5 Potential Causes Of Graves Disease

Whenever someone is diagnosed with Graves’ Disease, probably one of the first things that comes to mind is “how did I get this condition?”  Most people want to know what is the cause behind their condition.  There are actually numerous factors which can trigger an autoimmune thyroid disorder such as Graves’ Disease, and so the goal of this article is to discuss some of these factors.

Cause #1: Stress. Stress seems to be one of the big triggers of this autoimmune hyperthyroid condition.  In fact, I’m pretty sure that stress played a big role in the development of my Graves’ Disease condition.  It can be an acute stressor that triggers this disorder, although more commonly it’s chronic, prolonged stress that eventually leads to this problem.  Keep in mind that chronic stress will affect the adrenal glands over time, and compromised adrenal glands will also affect the immune system, therefore making someone more susceptible to autoimmune thyroid conditions such as Graves’ Disease.

So if someone deals with a great deal of stress, it is essential for them to improve their stress handling skills.  For some people, just being aware of the stress can help greatly, although most need to incorporate other techniques, such as regular exercise, yoga, tai chi, meditation, deep breathing, or biofeedback.  If the adrenal glands are compromised then this needs to be addressed too, which is why I frequently recommend adrenal testing to my patients.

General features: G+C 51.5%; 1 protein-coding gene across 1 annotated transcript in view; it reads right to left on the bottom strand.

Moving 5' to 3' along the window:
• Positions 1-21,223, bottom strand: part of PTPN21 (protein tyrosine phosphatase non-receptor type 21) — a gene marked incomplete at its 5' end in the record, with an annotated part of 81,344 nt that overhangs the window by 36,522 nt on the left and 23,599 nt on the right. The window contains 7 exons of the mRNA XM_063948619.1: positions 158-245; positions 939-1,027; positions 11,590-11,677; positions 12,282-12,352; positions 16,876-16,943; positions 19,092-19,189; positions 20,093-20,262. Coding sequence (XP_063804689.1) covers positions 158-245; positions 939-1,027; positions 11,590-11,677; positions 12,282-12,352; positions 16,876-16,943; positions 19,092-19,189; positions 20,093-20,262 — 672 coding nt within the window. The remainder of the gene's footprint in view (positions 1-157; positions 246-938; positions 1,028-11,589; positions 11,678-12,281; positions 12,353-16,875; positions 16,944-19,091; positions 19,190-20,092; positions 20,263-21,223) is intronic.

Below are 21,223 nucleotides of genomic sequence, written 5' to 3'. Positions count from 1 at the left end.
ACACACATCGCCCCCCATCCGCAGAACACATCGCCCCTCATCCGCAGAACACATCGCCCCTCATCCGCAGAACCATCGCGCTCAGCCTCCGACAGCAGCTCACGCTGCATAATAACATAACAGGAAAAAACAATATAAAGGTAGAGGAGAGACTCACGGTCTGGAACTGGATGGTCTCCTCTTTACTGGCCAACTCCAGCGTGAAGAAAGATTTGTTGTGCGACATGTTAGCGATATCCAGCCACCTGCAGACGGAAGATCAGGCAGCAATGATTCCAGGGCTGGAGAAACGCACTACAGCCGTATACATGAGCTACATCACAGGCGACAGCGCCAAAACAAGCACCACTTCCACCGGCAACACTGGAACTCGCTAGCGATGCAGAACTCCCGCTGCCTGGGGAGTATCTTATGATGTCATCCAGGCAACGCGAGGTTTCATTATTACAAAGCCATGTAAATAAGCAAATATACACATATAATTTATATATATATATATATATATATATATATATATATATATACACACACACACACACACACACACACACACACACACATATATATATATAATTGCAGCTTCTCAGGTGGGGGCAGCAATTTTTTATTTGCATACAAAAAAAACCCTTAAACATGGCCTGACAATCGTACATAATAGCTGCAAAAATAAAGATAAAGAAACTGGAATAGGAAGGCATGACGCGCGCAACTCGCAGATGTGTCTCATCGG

Cause #2: Mineral deficiencies. Certain mineral imbalances can lead to a development of Graves’ Disease.  For example, selenium is very important for immune system health, and so a deficiency in this mineral can potentially lead to the development of an autoimmune thyroid condition.  A deficiency in iodine is frequently associated with hypothyroid conditions, but many people with Graves’ Disease are deficient in this mineral.  There is a great deal of controversy over iodine and hyperthyroidism, as most endocrinologists and many other healthcare professionals would advise their patients with Graves’ Disease to avoid iodine.  Some even claim that it can trigger an autoimmune thyroid condition.  Although I agree that people with Graves’ Disease (or any condition for that matter) shouldn’t be told to take high dosages of iodine supplements, if someone has an iodine deficiency then it is important for this to eventually be addressed.  If anyone needs to supplement with iodine I will start them with low dosages, and won’t start someone with 25mg or 50mg, which many healthcare professionals do.  To be honest, even with dosages this high problems are rare, but I always start someone with a much lower dosage.

Zinc and copper are two minerals that can play a big role in Graves’ Disease.  Some sources claim that a copper deficiency is common in people with hyperthyroidism.  On the other hand, Dr. Larry Wilson talks about the role of copper toxicity in Graves’ Disease.  And since zinc helps to balance copper, if someone has high levels of copper, most of the time they will have low levels of zinc, and in order to get rid of the excess copper they will need to take zinc supplements, along with making sure their adrenals are functioning properly.